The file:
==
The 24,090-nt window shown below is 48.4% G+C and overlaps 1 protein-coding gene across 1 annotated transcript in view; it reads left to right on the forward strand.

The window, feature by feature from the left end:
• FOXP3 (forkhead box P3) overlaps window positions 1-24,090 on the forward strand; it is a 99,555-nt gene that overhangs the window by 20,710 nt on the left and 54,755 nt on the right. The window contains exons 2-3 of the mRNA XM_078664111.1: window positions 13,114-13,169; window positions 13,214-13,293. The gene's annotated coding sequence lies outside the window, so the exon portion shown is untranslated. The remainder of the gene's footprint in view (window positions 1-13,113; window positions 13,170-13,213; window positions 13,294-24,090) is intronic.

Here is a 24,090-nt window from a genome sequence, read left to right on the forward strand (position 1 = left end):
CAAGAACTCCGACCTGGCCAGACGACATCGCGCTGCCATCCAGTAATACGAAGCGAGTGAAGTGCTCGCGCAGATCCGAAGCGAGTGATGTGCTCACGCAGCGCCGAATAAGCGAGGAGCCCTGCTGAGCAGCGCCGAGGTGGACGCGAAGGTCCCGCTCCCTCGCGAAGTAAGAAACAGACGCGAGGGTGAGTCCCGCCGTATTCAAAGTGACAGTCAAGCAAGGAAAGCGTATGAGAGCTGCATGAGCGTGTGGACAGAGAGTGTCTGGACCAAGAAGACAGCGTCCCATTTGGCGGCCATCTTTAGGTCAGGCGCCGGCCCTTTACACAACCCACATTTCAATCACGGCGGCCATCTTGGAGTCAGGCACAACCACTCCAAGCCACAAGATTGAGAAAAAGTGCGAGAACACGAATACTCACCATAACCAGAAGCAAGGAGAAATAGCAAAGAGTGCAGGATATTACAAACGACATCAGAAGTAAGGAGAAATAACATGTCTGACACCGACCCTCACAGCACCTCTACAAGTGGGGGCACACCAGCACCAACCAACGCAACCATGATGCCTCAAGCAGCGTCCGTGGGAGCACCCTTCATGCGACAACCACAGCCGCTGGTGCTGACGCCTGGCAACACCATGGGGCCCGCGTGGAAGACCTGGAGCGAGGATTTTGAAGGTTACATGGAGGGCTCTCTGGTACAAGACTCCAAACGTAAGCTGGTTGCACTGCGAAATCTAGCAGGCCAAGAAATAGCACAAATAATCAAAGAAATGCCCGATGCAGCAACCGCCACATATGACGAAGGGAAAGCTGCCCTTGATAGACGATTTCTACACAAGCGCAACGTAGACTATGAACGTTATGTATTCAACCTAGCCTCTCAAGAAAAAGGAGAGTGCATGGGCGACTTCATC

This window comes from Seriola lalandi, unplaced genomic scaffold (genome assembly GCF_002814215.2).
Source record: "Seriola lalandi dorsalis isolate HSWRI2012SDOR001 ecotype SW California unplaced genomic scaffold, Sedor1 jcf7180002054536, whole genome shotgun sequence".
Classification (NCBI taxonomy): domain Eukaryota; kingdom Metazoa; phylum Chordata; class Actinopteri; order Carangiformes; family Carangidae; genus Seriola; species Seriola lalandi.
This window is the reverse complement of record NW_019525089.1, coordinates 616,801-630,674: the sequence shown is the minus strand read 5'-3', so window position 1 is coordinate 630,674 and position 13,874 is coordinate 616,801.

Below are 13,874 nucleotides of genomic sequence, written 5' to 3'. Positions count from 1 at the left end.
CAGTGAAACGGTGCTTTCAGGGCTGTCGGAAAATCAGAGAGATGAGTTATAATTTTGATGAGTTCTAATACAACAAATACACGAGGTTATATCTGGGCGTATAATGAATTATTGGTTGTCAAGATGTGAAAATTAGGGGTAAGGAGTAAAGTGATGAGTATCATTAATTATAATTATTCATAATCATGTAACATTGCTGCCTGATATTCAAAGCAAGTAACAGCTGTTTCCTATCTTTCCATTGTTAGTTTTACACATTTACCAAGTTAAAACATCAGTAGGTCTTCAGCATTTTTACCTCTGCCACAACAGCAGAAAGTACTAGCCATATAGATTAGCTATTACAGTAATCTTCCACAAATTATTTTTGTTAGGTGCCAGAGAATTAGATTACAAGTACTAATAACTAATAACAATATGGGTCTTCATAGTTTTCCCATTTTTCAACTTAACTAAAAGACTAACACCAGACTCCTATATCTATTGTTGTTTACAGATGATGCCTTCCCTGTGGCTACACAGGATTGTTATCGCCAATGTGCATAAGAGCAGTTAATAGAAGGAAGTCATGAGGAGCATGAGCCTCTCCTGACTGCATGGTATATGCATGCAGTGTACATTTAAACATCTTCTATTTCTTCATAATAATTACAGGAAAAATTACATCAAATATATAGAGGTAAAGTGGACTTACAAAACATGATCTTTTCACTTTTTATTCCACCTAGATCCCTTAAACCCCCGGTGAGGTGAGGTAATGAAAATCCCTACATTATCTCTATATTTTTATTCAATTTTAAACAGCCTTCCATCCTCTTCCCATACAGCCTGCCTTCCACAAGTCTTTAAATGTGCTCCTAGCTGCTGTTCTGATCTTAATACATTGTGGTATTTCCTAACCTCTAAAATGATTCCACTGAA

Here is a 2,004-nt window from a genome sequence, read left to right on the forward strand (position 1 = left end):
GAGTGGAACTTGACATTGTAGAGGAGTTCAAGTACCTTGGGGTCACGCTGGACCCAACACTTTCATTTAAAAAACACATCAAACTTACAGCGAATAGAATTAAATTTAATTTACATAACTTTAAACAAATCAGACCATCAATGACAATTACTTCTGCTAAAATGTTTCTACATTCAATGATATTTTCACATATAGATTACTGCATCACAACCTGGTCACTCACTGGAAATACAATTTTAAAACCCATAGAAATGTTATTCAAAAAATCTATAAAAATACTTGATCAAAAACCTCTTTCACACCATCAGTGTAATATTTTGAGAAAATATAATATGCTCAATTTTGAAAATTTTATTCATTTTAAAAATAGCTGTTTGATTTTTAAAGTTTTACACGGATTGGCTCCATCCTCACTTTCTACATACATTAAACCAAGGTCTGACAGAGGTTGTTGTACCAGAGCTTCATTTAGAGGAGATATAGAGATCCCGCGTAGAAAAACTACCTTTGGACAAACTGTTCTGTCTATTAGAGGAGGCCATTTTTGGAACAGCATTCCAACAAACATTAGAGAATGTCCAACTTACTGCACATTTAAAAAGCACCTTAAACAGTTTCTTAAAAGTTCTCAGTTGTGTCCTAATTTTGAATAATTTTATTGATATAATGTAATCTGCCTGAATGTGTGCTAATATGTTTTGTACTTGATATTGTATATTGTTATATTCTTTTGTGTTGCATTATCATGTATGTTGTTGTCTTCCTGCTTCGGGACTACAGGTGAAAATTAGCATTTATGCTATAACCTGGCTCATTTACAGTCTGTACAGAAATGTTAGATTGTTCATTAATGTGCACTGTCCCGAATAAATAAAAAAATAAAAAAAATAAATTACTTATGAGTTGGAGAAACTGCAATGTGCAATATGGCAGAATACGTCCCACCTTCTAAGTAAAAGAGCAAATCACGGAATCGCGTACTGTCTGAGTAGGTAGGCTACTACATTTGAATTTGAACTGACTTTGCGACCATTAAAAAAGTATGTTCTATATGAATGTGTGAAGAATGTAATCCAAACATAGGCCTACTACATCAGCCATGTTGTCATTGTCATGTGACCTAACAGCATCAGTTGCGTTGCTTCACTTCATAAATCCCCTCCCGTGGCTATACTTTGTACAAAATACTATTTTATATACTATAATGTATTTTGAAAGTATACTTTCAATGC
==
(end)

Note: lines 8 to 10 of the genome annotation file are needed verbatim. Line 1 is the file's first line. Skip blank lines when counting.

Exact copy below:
Classification (NCBI taxonomy): domain Eukaryota; kingdom Metazoa; phylum Chordata; class Actinopteri; order Carangiformes; family Carangidae; genus Seriola; species Seriola lalandi.
This window is the reverse complement of record NW_019525089.1, coordinates 616,801-630,674: the sequence shown is the minus strand read 5'-3', so window position 1 is coordinate 630,674 and position 13,874 is coordinate 616,801.

Below are 13,874 nucleotides of genomic sequence, written 5' to 3'. Positions count from 1 at the left end.